Meanwhile, in-store traffic has been inching up and up since the fall and back-to-school seasons, when students returned to the classrooms, and offices starting seeing employees return. The ubiquitous reports of supply shortages have consumers spooked they won’t get the gifts they want to buy, so many will come out Black Friday.
The day after Thanksgiving always gets huge traffic and business in stores. But last year there wasn’t the historical, sharp Black Friday spike retailers were long accustomed to due to ongoing consumer caution about the pandemic and retailers launching early holiday campaigns and Black Friday deals, thereby elongating the holiday shopping season and evening out the pattern of shopping.
This season, retailers have been reporting similar earlier shopping, along with greater full-price selling and higher average unit retail prices. Still, there’s been stepped-up promoting this week to get out in front of the Black Friday weekend. Apple, for example, advertised that from Friday to Monday, shoppers will be able to get a $50 gift card upon purchasing an eligible iPhone, iPad, Apple Watch and Mac, among other products. Intermix unleashed a designer sale offering 40 percent off. Pura Vida is running a Black Friday sale Tuesday to Saturday offering 50 percent off site-wide and free shipping, and last Sunday, Lands’ End offered turtlenecks starting at $9, and up to 70 percent off everything else.
“On a national level, sales in seasonal categories are going to be up because it will be cold in the large metropolitan centers, including New York and Chicago,” said Evan Gold, Planalytics executive vice president.
According to Planalytics, temperatures will be colder in the Northeast, Southeast, and Great Lakes region, which will stimulate sales of seasonal apparel, like outerwear, gloves, hats, scarves, blankets fleece, and heaters.
Temperatures in New York during the Black Friday weekend will be in the mid-40s, about 10 degrees colder than last year, according to forecasts. Chicago will be below freezing, around 27 degrees on Black Friday, or 12 degrees colder than last year, and will be one of the coldest markets in the country. However, Los Angeles is expected to be in the mid-60s, about nine degrees warmer than last year, and will be negative in terms of seasonal categories. Casper, Wyoming, and Denver will also be warmer, upper 40s, versus upper 20s last year.
“If you allocate inventory based on what happened last year you will definitely lose” said Gold. “Weather very rarely repeats year-over-year, and there’s more volatility now than there was years ago.”
While there will be rainfall and precipitation, it is not expected to be traffic limiting. Last year, the Thanksgiving/Black Friday weekend was the warmest and driest since 2017, according to Planalytics.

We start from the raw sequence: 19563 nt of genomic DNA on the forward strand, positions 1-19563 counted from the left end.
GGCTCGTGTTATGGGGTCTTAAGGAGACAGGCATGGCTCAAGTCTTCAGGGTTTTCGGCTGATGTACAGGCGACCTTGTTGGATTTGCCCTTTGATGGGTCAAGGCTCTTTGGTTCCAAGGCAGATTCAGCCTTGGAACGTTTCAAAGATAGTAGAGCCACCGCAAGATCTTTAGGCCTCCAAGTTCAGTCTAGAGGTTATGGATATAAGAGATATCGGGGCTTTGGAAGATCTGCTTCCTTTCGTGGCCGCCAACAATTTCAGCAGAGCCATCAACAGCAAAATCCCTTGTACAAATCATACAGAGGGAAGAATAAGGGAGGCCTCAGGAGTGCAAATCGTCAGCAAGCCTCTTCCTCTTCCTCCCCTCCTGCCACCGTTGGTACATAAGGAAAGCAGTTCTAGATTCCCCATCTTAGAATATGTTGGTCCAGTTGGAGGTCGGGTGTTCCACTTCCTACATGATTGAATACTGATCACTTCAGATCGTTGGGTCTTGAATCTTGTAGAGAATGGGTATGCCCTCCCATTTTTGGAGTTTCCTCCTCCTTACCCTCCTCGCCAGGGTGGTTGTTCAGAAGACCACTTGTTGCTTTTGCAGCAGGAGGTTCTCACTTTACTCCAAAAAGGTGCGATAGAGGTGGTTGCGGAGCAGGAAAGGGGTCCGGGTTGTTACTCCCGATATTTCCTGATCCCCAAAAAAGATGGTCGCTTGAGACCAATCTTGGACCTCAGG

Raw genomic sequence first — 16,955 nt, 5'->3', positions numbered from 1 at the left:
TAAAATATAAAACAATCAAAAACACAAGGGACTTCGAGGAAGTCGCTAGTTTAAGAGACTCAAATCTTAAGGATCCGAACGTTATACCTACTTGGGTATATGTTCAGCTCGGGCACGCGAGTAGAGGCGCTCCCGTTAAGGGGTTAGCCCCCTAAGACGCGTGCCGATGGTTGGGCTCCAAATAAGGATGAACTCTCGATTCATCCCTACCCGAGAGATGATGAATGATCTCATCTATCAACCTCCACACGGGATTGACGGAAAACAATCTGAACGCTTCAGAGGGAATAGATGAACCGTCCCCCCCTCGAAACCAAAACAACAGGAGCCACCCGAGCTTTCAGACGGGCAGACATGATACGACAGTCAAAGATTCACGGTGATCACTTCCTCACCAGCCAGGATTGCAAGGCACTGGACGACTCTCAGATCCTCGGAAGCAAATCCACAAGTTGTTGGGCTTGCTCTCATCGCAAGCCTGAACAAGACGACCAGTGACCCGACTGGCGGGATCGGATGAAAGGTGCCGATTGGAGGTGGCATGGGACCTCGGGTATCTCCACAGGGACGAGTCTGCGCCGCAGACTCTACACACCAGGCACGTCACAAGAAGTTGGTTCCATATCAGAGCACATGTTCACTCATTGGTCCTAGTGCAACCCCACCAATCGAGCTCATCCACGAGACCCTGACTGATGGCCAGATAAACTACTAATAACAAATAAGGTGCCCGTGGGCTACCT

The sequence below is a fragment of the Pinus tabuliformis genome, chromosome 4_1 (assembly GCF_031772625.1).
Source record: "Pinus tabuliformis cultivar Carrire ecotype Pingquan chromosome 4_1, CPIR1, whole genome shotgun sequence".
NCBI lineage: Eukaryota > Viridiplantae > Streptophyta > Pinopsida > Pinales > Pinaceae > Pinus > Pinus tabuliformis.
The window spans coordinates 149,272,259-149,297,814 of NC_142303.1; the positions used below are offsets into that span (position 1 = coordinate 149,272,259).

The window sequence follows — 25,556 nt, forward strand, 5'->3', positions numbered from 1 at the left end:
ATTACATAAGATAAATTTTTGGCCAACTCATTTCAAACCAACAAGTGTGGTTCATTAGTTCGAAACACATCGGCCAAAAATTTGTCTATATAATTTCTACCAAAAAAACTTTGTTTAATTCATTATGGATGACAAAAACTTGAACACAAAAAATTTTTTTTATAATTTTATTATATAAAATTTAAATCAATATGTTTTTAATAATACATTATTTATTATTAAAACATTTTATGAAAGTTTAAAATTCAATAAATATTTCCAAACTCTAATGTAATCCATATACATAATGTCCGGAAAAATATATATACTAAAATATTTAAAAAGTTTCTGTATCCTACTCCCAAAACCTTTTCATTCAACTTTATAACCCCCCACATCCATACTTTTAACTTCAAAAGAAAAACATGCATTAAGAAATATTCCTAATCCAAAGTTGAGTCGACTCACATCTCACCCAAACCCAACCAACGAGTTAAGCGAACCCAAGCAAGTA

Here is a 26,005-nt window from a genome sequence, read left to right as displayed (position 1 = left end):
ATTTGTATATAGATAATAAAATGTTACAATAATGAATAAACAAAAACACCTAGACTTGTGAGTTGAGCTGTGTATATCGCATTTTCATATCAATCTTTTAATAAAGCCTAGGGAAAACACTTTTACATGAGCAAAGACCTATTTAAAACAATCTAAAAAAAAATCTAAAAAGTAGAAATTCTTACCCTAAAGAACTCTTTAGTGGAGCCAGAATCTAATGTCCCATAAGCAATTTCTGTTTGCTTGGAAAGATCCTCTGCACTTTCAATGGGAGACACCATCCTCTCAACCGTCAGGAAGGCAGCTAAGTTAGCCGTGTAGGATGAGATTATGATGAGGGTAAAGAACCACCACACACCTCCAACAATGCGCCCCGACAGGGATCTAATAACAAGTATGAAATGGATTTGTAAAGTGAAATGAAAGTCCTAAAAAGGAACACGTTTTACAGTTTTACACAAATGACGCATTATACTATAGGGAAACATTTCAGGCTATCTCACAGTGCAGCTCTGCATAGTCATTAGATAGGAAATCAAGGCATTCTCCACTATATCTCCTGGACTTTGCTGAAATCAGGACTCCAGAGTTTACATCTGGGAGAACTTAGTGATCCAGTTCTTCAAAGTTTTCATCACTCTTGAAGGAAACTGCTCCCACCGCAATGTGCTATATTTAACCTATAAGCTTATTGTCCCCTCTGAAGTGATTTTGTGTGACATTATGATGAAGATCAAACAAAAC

Shoppers are projected to spend an average of $491 over the course of the weekend ahead, according to the ICSC Thanksgiving Intentions Survey conducted online with 1,015 respondents by Engine Insights from Nov. 12 to 14. Key factors for shoppers deciding where they will shop and make purchases over the Thanksgiving weekend include deals and promotions (36 percent); availability of products (31 percent), and variety of products and styles (22 percent).
“The holiday shopping season started early this year and we expect a busy Thanksgiving weekend with consumers looking for gifts and personal items,” commented Tom McGee, ICSC president and CEO. “Black Friday promotions also began early this year and will be front and center throughout the holiday weekend as consumers look for deals and prioritize getting the best price on their purchases.”
ICSC said of those visiting malls and shopping centers this holiday season, 59 percent plan to actually shop the stores; 47 percent will dine at a restaurant; 24 percent will go to a movie, and 15 percent will have a child’s picture taken with Santa.
The NRF survey indicated that 66 percent of holiday shoppers plan to shop the Thanksgiving-Black Friday weekend this year. Among those shopping on Thanksgiving Day, 65 percent are likely to do so in stores, up from 50 percent last year, when worries about COVID-19 were still keeping many people at home. On Black Friday, 64 percent are likely to shop in stores, up from 51 percent last year.
For those shopping during the weekend, deals that are “too good to pass up” remain the top reason, cited by 58 percent, but tradition continued to come in second at 28 percent.
While Thanksgiving weekend will be busy, 61 percent of those surveyed had already begun holiday shopping, close to last year’s 59 percent but up from 51 percent in 2011. The survey found 46 percent started earlier this year than they typically do. While the bulk of shopping may be yet to come, consumers had completed 28 percent of their holiday shopping by early November.
“Shopping early is a trend we’ve seen for years and it began long before the pandemic,” said Phil Rist, Prosper’s executive vice president of strategy. “While some consumers like the thrill of last-minute shopping and others just procrastinate, many prefer the comfort of having the shopping done early so they can relax and enjoy the season.”
Clothing continued to top the shopping gift lists of consumers. Of those surveyed, 53 percent will give gifts of apparel. Forty-six percent will give gift cards; followed by toys at 39 percent; books/music/movies/video games at 35 percent, and food/candy at 31 percent.